Portrait photography in the 21st century belongs in a special category of its own, but it won’t stay put. On one hand, portraits are now almost unimaginably ubiquitous, from the mug shots and ID photos that attempt to tie individuals to their legal identities to the ever-expanding supply of selfies and Instagrams that seems to increase exponentially by the hour. On the other, there are the glossy portraits created by fine artists and professionals who expend huge amounts of time and energy to realize that one perfect moment that captures the soul — or at least the sex appeal — of the sitter.
Aline Smithson, whose work is on display at wall space gallery through December 31, unquestionably belongs in the latter camp, but she does so with a difference. Although Smithson has worked as a fashion editor at Vogue Patterns magazine and in that capacity has rubbed elbows with most of the top names in fashion photography, her art of portraiture diverges in important ways from even the most creative of high-fashion approaches. She shares the meticulous attention to detail, lighting, and color of her glamour-oriented peers, but, as one can see in both Revisiting Beauty, the current show at wall space, and Self & Others: Portrait as Autobiography, the ravishing new monograph she has recently published, there’s more going on in her work than just making other people look good. For Smithson, the role of the portrait lies in uncovering the hidden beauty that appears when the sitter looks back at the photographer in some way. I say “in some way” because it’s not always the obvious direct gaze that reveals Smithson’s connection to her subjects. Many times that look back comes in the form of an allusion, a gesture, or a compositional technique that opens a channel of communication that might not otherwise have been tapped.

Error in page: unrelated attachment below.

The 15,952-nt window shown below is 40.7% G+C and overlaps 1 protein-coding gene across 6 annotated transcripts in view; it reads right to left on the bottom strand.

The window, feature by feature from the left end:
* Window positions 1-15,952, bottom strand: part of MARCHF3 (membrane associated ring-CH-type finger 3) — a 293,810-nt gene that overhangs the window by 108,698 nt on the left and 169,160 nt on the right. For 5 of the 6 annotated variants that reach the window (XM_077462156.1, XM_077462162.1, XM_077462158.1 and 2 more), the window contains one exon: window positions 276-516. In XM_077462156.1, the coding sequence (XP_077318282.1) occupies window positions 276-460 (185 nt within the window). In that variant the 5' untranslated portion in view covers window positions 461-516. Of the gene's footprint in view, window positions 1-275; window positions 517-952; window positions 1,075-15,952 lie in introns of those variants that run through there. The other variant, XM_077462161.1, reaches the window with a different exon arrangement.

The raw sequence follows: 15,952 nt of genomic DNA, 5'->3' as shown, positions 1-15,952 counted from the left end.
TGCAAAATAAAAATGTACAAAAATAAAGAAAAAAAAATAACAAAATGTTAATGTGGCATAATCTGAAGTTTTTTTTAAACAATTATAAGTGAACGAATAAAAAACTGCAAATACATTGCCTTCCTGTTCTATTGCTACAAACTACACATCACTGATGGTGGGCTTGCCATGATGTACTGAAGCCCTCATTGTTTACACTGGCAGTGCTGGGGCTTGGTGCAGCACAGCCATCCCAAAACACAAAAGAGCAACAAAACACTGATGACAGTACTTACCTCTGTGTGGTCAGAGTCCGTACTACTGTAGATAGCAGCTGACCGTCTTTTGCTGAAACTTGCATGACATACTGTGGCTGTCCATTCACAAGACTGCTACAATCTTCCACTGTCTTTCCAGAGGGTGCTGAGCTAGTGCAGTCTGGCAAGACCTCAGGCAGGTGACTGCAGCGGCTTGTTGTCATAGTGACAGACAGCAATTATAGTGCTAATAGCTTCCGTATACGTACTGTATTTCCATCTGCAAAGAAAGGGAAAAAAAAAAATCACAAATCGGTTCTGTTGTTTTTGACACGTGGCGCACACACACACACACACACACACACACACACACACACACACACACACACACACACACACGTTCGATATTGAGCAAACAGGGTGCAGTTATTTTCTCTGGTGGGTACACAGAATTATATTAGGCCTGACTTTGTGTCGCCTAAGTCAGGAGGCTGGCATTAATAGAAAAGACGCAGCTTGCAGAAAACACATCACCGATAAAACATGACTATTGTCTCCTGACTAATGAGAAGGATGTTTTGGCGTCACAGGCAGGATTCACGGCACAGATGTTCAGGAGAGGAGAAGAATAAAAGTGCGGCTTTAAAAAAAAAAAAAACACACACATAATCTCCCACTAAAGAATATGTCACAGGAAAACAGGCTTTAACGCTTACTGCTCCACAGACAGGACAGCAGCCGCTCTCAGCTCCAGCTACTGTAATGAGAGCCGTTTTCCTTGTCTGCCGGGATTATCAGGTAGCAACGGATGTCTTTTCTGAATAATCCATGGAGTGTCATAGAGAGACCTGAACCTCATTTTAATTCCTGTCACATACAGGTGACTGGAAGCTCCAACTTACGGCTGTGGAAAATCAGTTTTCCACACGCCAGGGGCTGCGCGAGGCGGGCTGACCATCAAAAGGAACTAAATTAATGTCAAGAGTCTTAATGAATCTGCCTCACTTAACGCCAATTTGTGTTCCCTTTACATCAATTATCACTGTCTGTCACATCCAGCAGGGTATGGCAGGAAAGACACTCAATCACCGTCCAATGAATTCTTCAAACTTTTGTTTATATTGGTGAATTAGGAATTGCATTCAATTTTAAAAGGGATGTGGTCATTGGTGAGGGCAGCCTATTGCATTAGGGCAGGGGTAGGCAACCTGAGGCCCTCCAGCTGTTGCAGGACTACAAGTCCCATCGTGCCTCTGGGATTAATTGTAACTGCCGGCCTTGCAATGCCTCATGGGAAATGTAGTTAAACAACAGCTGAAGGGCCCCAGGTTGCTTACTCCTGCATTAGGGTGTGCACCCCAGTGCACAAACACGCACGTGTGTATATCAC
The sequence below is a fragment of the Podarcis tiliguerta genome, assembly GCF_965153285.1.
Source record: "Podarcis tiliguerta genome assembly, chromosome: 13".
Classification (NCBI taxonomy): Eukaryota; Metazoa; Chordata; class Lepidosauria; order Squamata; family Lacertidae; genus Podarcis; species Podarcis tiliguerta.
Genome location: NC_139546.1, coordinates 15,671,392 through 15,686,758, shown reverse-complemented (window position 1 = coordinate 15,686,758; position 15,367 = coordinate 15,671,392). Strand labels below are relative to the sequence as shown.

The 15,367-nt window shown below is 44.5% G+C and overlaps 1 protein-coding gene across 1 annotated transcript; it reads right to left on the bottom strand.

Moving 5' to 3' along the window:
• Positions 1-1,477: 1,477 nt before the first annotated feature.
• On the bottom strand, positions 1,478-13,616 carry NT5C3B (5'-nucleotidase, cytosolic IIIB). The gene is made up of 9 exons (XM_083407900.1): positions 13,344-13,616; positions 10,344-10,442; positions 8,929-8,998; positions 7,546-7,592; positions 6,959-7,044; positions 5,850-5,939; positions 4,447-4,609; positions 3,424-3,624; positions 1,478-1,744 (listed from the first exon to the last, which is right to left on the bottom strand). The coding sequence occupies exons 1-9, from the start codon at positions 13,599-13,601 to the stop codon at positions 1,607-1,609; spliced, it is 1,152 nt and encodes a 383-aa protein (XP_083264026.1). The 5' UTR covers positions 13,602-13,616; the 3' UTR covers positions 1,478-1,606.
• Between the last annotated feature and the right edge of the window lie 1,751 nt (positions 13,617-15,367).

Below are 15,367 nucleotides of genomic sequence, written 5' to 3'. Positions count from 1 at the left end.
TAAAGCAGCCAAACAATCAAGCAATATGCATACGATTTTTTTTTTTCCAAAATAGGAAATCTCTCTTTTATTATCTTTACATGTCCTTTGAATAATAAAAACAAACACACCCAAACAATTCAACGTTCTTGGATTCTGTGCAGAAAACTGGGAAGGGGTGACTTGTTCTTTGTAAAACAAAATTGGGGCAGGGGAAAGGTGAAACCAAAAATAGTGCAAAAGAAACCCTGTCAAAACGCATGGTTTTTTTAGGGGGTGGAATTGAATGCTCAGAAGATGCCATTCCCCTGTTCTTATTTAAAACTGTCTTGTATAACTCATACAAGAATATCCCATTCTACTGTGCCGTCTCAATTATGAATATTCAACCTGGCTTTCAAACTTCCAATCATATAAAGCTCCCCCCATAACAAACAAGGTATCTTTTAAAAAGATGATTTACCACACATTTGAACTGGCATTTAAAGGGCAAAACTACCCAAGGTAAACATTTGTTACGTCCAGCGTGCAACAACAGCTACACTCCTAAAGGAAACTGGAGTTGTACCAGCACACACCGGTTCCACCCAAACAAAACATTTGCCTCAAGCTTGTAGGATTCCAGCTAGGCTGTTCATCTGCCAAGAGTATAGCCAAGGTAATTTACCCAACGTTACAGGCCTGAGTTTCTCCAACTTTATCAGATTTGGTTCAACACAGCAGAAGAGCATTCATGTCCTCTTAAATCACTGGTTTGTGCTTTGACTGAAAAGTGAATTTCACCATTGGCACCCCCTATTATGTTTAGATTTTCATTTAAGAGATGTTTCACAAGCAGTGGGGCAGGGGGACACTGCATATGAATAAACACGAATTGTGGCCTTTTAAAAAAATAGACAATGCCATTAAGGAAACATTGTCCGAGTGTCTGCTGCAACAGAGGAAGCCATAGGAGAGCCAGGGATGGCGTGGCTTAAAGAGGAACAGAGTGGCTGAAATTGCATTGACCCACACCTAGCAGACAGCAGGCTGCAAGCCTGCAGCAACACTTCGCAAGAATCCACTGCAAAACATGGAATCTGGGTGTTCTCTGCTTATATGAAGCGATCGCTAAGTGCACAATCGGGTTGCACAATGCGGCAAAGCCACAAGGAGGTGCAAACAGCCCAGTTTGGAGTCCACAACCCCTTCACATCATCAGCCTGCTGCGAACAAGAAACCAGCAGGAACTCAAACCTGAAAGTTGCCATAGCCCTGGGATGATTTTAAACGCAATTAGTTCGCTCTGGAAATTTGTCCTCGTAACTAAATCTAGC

For example, in Smithson’s breakthrough series, Arrangement in Green and Black: Portraits of the Photographer’s Mother, the pose, borrowed from James Abbott McNeill Whistler’s famous painting, gets replayed 21 times, with Smithson’s mother attired in a different outlandish costume for each. The cleverness of the conceit connects the subject with her daughter through irony and humor. Mom may not have fully understood why she should pose in a leopard-skin coat, or an Elvis wig, or a straitjacket (!), but like Anna McNeill Whistler, she was clearly devoted to her offspring and willing to put up with whatever she was asked to do, perhaps not so much for the sake of art as for the love of Aline. Likewise, in the exquisite color images that compose Revisiting Beauty, we are often presented with the sitters’ backs rather than their faces, a gesture that combines notes of wistful resignation and trusting intimacy in equal measure. Don’t miss this extravagantly delicious show, and even if you can’t afford to take home a print, consider the monograph, which will dress up any coffee table in the highest style.